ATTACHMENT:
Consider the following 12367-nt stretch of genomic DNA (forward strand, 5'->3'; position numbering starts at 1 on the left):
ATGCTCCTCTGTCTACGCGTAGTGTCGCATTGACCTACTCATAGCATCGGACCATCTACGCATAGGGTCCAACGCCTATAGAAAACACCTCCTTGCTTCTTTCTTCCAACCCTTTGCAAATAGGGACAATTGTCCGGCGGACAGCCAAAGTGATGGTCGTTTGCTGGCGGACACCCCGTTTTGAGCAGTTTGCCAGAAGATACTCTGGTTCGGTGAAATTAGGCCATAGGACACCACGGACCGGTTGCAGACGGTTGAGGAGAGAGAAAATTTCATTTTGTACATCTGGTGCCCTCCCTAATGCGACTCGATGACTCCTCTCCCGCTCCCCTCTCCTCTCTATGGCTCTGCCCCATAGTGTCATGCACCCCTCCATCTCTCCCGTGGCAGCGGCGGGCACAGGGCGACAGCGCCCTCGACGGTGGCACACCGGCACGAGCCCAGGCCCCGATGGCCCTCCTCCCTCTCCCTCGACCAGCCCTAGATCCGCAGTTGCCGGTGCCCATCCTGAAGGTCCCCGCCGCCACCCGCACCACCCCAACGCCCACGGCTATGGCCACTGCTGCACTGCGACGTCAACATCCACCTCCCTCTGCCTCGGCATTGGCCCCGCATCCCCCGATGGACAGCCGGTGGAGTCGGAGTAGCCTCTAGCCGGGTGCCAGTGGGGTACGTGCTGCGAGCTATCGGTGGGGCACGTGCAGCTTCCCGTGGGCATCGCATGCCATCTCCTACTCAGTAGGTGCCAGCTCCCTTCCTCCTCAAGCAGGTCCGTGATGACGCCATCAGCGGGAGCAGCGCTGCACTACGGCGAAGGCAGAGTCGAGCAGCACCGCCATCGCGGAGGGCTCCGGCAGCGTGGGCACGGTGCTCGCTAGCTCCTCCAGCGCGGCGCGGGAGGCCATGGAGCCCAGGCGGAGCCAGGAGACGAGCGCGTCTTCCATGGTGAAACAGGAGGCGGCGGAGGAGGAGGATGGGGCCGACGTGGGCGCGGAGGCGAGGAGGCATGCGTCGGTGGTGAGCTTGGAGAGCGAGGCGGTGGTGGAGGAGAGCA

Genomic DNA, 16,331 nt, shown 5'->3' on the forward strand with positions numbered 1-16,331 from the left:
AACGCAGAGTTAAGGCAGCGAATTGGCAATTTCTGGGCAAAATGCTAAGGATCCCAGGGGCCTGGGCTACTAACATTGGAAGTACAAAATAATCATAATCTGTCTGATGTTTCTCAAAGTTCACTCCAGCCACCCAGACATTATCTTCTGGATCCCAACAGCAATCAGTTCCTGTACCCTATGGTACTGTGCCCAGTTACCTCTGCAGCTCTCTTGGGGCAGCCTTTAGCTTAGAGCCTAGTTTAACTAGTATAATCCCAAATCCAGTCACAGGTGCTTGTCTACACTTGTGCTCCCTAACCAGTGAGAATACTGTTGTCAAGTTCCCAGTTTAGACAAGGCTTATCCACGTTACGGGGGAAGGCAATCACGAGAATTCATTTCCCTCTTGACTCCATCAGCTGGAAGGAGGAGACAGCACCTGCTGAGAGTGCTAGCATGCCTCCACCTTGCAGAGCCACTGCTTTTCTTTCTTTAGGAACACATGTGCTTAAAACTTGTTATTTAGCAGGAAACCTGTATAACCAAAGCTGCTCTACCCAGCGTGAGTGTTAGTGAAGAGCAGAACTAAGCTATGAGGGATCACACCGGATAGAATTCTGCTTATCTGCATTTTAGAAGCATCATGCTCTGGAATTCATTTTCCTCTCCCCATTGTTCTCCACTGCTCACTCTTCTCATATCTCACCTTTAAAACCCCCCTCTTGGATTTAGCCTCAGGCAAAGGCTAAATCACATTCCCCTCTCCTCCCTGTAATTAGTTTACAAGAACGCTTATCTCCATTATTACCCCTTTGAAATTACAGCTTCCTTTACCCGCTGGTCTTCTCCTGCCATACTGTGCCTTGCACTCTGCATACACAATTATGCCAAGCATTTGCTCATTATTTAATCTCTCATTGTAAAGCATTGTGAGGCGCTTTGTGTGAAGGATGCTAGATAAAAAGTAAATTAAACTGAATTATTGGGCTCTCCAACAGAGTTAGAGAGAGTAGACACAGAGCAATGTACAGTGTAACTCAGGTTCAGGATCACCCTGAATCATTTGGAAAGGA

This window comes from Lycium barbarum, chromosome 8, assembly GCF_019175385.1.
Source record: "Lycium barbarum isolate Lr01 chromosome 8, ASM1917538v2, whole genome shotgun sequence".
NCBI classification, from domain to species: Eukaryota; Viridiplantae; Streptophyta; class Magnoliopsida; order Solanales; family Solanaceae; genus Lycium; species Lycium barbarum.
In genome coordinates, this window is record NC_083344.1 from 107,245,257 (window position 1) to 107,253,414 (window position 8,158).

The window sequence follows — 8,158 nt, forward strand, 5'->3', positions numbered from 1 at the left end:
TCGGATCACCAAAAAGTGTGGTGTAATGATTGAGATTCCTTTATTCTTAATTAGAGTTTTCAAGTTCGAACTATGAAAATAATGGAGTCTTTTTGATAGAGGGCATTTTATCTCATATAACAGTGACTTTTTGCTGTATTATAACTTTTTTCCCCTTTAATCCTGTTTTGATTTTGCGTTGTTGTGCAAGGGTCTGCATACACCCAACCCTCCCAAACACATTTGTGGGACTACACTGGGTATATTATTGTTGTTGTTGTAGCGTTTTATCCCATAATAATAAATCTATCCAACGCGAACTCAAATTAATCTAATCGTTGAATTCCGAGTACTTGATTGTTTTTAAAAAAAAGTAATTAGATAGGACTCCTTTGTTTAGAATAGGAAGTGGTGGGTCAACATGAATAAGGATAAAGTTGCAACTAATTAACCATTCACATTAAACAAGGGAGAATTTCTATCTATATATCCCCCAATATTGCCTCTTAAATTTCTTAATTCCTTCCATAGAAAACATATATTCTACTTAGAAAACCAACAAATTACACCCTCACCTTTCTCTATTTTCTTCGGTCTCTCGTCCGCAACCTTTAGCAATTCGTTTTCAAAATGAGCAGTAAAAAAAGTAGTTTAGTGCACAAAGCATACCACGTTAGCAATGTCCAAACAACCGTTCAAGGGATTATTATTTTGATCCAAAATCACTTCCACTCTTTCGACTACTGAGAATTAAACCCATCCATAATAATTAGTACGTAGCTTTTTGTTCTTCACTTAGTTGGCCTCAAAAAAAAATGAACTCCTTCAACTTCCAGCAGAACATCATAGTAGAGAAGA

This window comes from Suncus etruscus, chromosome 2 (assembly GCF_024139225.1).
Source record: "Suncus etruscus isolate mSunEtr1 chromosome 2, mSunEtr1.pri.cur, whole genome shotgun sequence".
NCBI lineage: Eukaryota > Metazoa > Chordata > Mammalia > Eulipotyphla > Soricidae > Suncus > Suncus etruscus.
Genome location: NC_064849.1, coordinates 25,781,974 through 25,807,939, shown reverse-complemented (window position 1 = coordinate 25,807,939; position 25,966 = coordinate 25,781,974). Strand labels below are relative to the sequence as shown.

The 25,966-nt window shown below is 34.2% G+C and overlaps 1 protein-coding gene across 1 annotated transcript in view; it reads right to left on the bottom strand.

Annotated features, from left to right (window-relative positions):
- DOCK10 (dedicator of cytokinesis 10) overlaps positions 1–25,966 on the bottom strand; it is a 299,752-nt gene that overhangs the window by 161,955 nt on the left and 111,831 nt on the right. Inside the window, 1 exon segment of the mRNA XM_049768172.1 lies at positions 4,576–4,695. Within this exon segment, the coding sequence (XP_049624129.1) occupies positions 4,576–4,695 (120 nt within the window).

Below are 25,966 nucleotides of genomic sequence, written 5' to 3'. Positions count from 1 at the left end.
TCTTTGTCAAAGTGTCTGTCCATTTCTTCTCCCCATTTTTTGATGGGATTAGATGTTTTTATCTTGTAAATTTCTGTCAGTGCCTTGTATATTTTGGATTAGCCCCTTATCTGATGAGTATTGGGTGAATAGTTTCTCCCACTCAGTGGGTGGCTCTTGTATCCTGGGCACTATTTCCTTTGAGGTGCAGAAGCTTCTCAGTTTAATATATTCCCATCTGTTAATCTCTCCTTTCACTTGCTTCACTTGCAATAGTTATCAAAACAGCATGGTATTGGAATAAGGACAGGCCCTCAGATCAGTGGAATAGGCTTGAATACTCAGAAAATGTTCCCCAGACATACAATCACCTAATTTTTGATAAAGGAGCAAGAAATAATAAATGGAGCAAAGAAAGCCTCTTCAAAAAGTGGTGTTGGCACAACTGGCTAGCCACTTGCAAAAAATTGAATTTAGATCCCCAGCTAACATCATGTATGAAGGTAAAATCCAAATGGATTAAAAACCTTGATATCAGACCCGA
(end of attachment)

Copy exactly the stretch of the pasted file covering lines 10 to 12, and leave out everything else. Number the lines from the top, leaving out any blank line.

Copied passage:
TCGGATCACCAAAAAGTGTGGTGTAATGATTGAGATTCCTTTATTCTTAATTAGAGTTTTCAAGTTCGAACTATGAAAATAATGGAGTCTTTTTGATAGAGGGCATTTTATCTCATATAACAGTGACTTTTTGCTGTATTATAACTTTTTTCCCCTTTAATCCTGTTTTGATTTTGCGTTGTTGTGCAAGGGTCTGCATACACCCAACCCTCCCAAACACATTTGTGGGACTACACTGGGTATATTATTGTTGTTGTTGTAGCGTTTTATCCCATAATAATAAATCTATCCAACGCGAACTCAAATTAATCTAATCGTTGAATTCCGAGTACTTGATTGTTTTTAAAAAAAAGTAATTAGATAGGACTCCTTTGTTTAGAATAGGAAGTGGTGGGTCAACATGAATAAGGATAAAGTTGCAACTAATTAACCATTCACATTAAACAAGGGAGAATTTCTATCTATATATCCCCCAATATTGCCTCTTAAATTTCTTAATTCCTTCCATAGAAAACATATATTCTACTTAGAAAACCAACAAATTACACCCTCACCTTTCTCTATTTTCTTCGGTCTCTCGTCCGCAACCTTTAGCAATTCGTTTTCAAAATGAGCAGTAAAAAAAGTAGTTTAGTGCACAAAGCATACCACGTTAGCAATGTCCAAACAACCGTTCAAGGGATTATTATTTTGATCCAAAATCACTTCCACTCTTTCGACTACTGAGAATTAAACCCATCCATAATAATTAGTACGTAGCTTTTTGTTCTTCACTTAGTTGGCCTCAAAAAAAAATGAACTCCTTCAACTTCCAGCAGAACATCATAGTAGAGAAGA

This window comes from Suncus etruscus, chromosome 2 (assembly GCF_024139225.1).
Source record: "Suncus etruscus isolate mSunEtr1 chromosome 2, mSunEtr1.pri.cur, whole genome shotgun sequence".